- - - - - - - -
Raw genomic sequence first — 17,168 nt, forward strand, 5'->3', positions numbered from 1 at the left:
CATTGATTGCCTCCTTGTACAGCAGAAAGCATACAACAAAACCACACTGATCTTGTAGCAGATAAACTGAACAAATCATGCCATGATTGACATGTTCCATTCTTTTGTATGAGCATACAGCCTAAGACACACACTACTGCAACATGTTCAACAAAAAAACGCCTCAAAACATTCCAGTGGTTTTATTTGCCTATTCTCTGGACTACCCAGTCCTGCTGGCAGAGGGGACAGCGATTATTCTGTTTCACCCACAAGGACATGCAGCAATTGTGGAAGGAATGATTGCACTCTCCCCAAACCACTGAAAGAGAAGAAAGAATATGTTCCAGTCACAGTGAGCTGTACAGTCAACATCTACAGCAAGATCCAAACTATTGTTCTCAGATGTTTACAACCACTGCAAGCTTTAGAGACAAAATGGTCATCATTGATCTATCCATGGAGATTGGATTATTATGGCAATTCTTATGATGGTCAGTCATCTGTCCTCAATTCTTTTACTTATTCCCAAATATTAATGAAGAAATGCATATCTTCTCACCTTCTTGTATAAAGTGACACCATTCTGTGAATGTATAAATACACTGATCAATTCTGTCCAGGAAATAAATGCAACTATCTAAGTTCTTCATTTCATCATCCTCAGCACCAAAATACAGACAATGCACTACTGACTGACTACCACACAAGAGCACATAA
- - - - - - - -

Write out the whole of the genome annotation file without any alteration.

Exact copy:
Raw genomic sequence first — 17,168 nt, forward strand, 5'->3', positions numbered from 1 at the left:
CATTGATTGCCTCCTTGTACAGCAGAAAGCATACAACAAAACCACACTGATCTTGTAGCAGATAAACTGAACAAATCATGCCATGATTGACATGTTCCATTCTTTTGTATGAGCATACAGCCTAAGACACACACTACTGCAACATGTTCAACAAAAAAACGCCTCAAAACATTCCAGTGGTTTTATTTGCCTATTCTCTGGACTACCCAGTCCTGCTGGCAGAGGGGACAGCGATTATTCTGTTTCACCCACAAGGACATGCAGCAATTGTGGAAGGAATGATTGCACTCTCCCCAAACCACTGAAAGAGAAGAAAGAATATGTTCCAGTCACAGTGAGCTGTACAGTCAACATCTACAGCAAGATCCAAACTATTGTTCTCAGATGTTTACAACCACTGCAAGCTTTAGAGACAAAATGGTCATCATTGATCTATCCATGGAGATTGGATTATTATGGCAATTCTTATGATGGTCAGTCATCTGTCCTCAATTCTTTTACTTATTCCCAAATATTAATGAAGAAATGCATATCTTCTCACCTTCTTGTATAAAGTGACACCATTCTGTGAATGTATAAATACACTGATCAATTCTGTCCAGGAAATAAATGCAACTATCTAAGTTCTTCATTTCATCATCCTCAGCACCAAAATACAGACAATGCACTACTGACTGACTACCACACAAGAGCACATAA